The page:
The blinis stuffed with veal had a subtle flavor, so much so I’d say they were slightly bland. They were served with no sauce, just some cream on the side. The meat should have been a little bit moister.

The desserts, created by “World Champion Executive Pastry Chef Emmanuel Ryon,” were a mix of classics (profiteroles, crème brûlée, cheesecake) and original creations served with a bang. I focused on the latter.

The Café Pushkin was a berry-and-nut bomb large enough for two. I enjoyed it, although I would have preferred fewer flavors and more contrast in the textures. As one imagines, the gold leaves on top made the dish taste indubitably better…

The medovichok didn’t just bring us a second serving of gold leaves, it also came in a cloud of dry ice vapor, woohoooo! The dessert itself, however, was eaten and forgotten almost as fast the dry ice sublimated. Although the menu described it as a layered cake of dulce de leche ice cream and honey, layered cake had to be understood figuratively. I don’t think there was any sponge in it, and I don’t think the number of layers was much greater than two. The result was nice enough, just not particularly original and the dry ice made it way too cold. The bowl itself also contained a kind of tea-like mixture that I am still not sure was edible.

Finally, on the way out, one has the opportunity to buy an assortment of macarons and other pastry shop desserts at the front counter. Since I visited the restaurant around the orthodox Easter, I brought home a kulich, all covered in silver spray (did they run out of gold?). The tall Easter bread was prepared in the style of a panettone, with a rich, airy crumb speckled with a colorful mix of candied fruits. Yummy.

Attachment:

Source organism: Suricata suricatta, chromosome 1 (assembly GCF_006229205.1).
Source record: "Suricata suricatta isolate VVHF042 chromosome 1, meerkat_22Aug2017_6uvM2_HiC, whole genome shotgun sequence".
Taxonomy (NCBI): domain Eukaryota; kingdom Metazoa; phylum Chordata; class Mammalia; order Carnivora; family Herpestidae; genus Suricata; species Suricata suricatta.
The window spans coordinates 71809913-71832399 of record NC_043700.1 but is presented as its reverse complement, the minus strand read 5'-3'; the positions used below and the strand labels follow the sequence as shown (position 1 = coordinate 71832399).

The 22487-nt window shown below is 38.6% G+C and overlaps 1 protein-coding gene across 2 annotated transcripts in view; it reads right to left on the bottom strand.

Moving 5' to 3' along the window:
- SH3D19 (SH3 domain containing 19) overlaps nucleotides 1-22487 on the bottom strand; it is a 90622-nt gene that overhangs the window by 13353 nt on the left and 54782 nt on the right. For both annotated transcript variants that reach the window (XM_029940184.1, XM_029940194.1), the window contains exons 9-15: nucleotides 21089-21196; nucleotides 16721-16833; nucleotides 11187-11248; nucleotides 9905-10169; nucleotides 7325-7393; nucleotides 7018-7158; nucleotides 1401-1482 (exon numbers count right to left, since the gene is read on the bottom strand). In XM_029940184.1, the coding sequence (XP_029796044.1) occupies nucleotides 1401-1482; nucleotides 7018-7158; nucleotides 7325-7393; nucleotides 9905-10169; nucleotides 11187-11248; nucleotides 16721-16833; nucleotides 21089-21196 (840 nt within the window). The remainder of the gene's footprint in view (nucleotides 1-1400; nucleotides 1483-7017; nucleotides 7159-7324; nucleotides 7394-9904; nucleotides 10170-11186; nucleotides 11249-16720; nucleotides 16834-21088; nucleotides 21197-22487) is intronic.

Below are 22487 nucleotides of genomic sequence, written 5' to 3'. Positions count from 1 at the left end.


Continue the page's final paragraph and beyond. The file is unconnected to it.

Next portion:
All this food was washed down with some cranberry (good) or blackcurrant (excellent) mors — probably a better choice than the expensive wine list. Of course, I had to have vodka with that, especially the one called Hammer & Sickle. I also remember trying a good house-infused cranberry vodka. But beware: with shots at around $15 ($12 for Stoli, $32 for Beluga Gold), it can become a very, very expensive night very, very quickly.

Yes. The food at Brasserie Pushkin generally oscillated between fairly good and very good, and my final rating below reflects that. Some of my descriptions might sound harsher than my rating would suggest! But I’m still not sure the quality justifies the value. A salad Olivier, a veal chop with a side dish, and a dessert would cost you $96 before tax and tip. By comparison, you could have a memorable 4-course prix fixe at Marea (a 2 -star restaurant in the Michelin guide) for $97, or an equally unforgettable 3-course prix fixe at Daniel (3 stars) for $108. Not to mention 4 courses at Hospoda for about $70 (a steal).

The food at Pushkin simply isn’t at that level.  Despite the opulent surroundings and the variety of expensive plateware, the dishes are too often either traditional versions of Russian classics with little creativity, or modern renditions in need of tuning. Plus, before offering a selection of grilled meats at steakhouse prices, it would also be good to learn to cook them to the customers’ specifications.

Cuisine: Russian
Picks: veal Pojarsky, telnoye, blackcurrant mors
Avoid: the vodka (that is, if you want to be able to pay your rent)
Food: 8/10

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Anastasia June 8, 2012 - 20:14

😀 great review! I’m sure I’m never going there, but had a good laugh… especially when they ran out of gold… 😀
I still love your own Olivier recipe, and determined to make it one day… when I’m up for a long-long day of cooking…

Florian June 12, 2012 - 16:11

Thanks, Nastya! Let me know if you have any questions about the Olivier recipe. You can break down the cooking into 2 days and prepare the duck the day before.